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A Voice for Peace

As I stood at the anti-war rally in New York this morning besieged by the rabid reborn cult of Lyndon LaRouche, a terrible thought occurred to me: Throughout all of the articles written and arguments condemning the upcoming war, regardless of political affiliation, I have yet to find a single voice of peace. It’s quite remarkable really. No one has bothered to oppose this war, or any other in the last thirty years, based solely on the principle that violence and war are antithetical to a rational society.

Surely violence and war are understandable and inevitable given the realities of economic scarcity, religious zealotry, nationalistic fervor and the host of divisive ideologies that separate us as homo sapiens. But this is precisely the problem: We all are ‘homo sapiens’. We all face and share the aforementioned realities – and many others. Some face certain ones more than others. Some have it better than others. Most tend to blame their struggles on every one else. Sometimes that is right and sometimes that is wrong. However, above [or below] the morass of struggle that is the life of homo sapiens, there is something common – we cannot live alone.

Sure one can believe that they can either drop out or dominate at some point: Individually or collectively; by cleverness or by force [in either instance]. But we still must live with each other. We still share friends, enemies, a planet… So what is the world we want to live in? Not the we of religion, not the we of the state, not the we of institutions that divide us, but we, ‘homo sapiens’.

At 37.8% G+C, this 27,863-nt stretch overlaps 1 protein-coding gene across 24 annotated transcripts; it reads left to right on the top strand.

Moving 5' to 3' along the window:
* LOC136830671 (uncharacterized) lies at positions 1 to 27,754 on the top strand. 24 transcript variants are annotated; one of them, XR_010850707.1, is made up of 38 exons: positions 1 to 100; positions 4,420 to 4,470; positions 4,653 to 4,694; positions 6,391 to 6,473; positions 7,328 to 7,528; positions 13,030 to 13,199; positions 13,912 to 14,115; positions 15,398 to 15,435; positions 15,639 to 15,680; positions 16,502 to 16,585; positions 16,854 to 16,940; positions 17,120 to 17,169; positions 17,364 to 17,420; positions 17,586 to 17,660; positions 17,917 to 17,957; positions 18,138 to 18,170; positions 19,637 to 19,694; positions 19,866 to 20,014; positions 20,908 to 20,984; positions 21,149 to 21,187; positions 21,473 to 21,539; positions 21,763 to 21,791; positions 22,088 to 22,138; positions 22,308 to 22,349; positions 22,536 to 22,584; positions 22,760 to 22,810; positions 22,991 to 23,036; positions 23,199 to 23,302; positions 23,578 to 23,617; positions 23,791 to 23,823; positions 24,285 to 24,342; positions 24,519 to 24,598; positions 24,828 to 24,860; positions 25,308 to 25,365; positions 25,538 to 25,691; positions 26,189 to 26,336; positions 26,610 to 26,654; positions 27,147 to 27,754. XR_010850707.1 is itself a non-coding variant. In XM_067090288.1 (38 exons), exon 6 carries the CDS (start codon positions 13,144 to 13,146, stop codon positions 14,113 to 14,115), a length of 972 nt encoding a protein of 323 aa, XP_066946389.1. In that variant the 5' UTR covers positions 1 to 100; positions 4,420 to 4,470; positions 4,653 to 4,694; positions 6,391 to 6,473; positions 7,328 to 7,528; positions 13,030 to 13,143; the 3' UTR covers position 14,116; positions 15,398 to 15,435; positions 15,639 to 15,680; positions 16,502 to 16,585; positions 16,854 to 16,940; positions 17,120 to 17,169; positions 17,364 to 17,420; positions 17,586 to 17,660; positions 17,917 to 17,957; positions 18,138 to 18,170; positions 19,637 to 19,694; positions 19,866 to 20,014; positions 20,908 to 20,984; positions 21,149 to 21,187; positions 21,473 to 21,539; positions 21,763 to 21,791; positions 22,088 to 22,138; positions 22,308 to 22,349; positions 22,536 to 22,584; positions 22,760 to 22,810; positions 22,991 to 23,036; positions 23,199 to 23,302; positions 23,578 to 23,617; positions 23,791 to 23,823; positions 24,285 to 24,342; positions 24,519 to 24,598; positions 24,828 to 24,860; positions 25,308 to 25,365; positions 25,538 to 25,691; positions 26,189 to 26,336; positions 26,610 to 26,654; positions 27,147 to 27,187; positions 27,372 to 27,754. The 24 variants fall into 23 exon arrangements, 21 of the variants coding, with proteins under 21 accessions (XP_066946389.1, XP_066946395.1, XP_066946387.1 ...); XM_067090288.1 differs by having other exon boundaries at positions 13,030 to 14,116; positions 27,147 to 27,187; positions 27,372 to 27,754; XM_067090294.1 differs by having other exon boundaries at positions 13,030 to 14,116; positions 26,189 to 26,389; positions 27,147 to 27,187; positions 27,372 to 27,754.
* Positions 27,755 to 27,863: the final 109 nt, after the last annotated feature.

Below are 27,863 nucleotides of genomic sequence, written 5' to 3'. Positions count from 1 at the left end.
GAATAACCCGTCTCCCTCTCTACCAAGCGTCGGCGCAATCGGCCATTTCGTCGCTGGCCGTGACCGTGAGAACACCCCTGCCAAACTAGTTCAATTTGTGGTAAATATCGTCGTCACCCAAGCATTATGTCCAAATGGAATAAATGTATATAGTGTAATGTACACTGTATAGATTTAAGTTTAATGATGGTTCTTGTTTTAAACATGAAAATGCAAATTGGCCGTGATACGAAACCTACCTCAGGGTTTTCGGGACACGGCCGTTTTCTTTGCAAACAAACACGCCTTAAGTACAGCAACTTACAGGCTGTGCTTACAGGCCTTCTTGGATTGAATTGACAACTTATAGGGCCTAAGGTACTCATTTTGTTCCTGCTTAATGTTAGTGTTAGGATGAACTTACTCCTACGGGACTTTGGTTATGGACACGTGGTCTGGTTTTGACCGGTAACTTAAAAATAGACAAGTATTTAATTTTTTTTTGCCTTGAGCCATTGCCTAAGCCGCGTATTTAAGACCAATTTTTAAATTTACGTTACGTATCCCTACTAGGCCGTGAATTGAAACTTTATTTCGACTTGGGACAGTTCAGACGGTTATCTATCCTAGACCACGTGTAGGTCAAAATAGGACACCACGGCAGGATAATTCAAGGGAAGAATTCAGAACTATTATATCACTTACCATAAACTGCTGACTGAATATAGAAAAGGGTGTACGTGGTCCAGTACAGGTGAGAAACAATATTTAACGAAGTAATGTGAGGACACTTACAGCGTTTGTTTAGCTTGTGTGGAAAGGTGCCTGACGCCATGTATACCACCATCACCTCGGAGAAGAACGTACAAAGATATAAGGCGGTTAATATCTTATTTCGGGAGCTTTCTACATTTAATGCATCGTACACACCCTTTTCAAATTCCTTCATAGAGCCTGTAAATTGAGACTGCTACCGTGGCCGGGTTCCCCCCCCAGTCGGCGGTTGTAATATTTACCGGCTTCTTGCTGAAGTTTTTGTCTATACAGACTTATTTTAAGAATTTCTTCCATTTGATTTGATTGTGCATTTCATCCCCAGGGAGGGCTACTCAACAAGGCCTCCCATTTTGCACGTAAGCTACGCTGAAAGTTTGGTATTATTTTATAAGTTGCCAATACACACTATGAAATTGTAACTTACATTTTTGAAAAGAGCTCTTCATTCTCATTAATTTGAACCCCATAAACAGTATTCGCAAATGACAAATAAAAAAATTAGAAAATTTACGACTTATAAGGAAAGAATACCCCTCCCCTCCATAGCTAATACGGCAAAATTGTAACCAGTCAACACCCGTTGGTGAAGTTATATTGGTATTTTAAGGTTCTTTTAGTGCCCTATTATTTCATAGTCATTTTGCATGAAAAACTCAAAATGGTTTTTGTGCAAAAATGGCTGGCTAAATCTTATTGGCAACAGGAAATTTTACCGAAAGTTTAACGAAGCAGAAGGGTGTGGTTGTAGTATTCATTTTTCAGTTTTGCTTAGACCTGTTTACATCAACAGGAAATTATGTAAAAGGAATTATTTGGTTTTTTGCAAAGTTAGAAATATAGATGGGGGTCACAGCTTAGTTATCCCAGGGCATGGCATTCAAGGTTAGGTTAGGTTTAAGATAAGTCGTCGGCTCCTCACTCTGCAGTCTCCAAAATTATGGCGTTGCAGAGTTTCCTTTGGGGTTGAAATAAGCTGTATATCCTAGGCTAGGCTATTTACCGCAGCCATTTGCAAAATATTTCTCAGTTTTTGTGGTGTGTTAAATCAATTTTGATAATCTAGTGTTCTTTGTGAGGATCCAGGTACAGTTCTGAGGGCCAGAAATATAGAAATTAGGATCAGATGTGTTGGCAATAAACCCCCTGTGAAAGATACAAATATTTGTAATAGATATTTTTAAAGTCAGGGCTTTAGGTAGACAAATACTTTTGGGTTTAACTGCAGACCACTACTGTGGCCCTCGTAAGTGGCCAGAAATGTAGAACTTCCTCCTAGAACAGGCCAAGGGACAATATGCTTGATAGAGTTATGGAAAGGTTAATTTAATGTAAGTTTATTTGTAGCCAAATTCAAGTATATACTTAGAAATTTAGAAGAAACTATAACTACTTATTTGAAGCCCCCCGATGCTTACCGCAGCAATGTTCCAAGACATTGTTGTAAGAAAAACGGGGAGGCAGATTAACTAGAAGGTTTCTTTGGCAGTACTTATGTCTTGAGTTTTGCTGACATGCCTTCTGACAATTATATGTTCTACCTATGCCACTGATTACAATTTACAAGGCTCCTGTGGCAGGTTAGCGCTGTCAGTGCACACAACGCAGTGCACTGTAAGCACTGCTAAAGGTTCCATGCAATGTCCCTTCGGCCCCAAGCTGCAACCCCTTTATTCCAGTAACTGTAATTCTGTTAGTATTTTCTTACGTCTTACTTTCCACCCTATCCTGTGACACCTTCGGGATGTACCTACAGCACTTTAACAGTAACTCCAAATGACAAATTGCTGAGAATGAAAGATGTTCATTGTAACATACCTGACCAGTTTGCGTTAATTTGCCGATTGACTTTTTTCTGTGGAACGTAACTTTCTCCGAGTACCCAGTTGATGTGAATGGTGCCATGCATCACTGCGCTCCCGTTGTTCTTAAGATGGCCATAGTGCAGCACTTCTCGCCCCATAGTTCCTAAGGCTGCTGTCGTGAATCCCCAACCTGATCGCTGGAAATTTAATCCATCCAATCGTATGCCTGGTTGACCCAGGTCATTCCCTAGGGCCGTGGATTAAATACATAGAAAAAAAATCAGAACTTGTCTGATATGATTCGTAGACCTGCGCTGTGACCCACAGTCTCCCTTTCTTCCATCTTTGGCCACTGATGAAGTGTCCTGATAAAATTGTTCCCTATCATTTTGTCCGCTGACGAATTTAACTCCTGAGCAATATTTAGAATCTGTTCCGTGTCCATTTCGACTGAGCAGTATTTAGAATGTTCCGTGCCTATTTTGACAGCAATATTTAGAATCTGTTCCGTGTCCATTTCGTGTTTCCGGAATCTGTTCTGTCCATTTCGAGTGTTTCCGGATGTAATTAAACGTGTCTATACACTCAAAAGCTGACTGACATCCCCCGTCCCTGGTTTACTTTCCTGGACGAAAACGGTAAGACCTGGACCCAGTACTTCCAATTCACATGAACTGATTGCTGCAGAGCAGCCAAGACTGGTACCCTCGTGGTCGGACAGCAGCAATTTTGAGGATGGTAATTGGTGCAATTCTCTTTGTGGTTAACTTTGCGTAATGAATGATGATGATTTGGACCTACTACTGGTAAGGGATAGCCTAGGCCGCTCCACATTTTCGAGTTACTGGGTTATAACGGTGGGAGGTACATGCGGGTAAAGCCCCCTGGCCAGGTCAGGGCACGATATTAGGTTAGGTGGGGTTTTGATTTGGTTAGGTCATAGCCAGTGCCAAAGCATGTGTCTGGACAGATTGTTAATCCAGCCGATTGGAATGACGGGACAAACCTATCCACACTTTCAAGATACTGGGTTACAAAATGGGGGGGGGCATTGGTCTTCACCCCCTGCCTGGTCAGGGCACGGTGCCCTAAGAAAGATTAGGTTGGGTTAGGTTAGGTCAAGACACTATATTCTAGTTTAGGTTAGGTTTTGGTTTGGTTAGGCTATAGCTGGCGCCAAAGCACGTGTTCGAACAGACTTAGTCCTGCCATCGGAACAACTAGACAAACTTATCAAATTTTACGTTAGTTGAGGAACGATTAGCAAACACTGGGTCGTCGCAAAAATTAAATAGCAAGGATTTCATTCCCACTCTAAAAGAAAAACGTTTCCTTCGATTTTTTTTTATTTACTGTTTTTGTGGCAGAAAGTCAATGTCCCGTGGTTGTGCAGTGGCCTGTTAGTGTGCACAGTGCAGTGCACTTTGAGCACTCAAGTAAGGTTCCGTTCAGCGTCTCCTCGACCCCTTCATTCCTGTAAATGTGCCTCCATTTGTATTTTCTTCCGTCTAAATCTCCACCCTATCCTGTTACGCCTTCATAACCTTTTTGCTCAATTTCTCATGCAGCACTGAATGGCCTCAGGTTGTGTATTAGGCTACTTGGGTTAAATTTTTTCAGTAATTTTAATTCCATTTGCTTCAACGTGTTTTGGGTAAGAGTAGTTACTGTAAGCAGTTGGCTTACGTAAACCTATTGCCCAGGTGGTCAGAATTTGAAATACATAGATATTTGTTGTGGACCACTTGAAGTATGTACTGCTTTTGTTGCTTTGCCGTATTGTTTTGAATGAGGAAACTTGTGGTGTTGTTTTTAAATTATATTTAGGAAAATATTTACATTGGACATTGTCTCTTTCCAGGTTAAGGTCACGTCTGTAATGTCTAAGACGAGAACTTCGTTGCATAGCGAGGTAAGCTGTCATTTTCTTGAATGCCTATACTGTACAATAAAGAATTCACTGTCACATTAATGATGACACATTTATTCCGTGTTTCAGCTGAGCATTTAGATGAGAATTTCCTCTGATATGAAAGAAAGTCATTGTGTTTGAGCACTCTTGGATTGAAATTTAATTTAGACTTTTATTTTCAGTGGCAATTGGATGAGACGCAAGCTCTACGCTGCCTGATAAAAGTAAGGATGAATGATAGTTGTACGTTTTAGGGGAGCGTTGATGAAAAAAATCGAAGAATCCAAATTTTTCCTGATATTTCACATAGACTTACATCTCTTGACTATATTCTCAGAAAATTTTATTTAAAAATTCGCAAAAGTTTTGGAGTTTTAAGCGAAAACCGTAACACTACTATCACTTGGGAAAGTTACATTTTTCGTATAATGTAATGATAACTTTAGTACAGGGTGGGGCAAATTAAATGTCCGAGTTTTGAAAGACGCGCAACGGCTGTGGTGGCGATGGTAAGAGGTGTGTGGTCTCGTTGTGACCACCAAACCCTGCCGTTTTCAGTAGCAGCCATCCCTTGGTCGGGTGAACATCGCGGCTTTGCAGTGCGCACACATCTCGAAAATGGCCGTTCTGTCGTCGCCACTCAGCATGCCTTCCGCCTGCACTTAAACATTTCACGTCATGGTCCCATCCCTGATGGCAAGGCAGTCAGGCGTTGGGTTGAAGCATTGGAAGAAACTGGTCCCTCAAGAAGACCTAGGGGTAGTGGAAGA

A couple of years ago I watched a program on PBS about the conscientious objectors in World War II. These were not people who deferred service because of politics or ideology – these were people knew that violence is wrong. Needless to say, I broke down in tears at the end of the program. My father once told me that even though he did not feel that he could carry a gun, he would have volunteered to serve in some non-military capacity in World War II. That is certainly admirable, but it doesn’t come close to the conviction of the objectors. We didn’t know what to do with them. We’ve never known what to do with them, but they are right. They stand for us as homo sapiens. They understand the we are common – what we share is our lives, our struggles, our planet. And in being common, an act of violence against others is an act of violence against the self.

I sometimes wonder what happened to the spirit of Kant, Marx, Gandhi, King–the spirit of universalism, of humanity. But I still see it in some ways. I still see it in the occasional comfort offered by strangers. I still see it in the process of collective artistic endeavors. I still see it in the spirit of those who grow gardens in the middle of cities. Unfortunately, I don’t see it in the anti-war movement. And I certainly don’t see it in the governments that supposedly represent us–‘homo sapiens’.

I think it is time that we speak out for us.

Kurt Leege lives in New York. He can be reached at: noxes@nyc.rr.com

 

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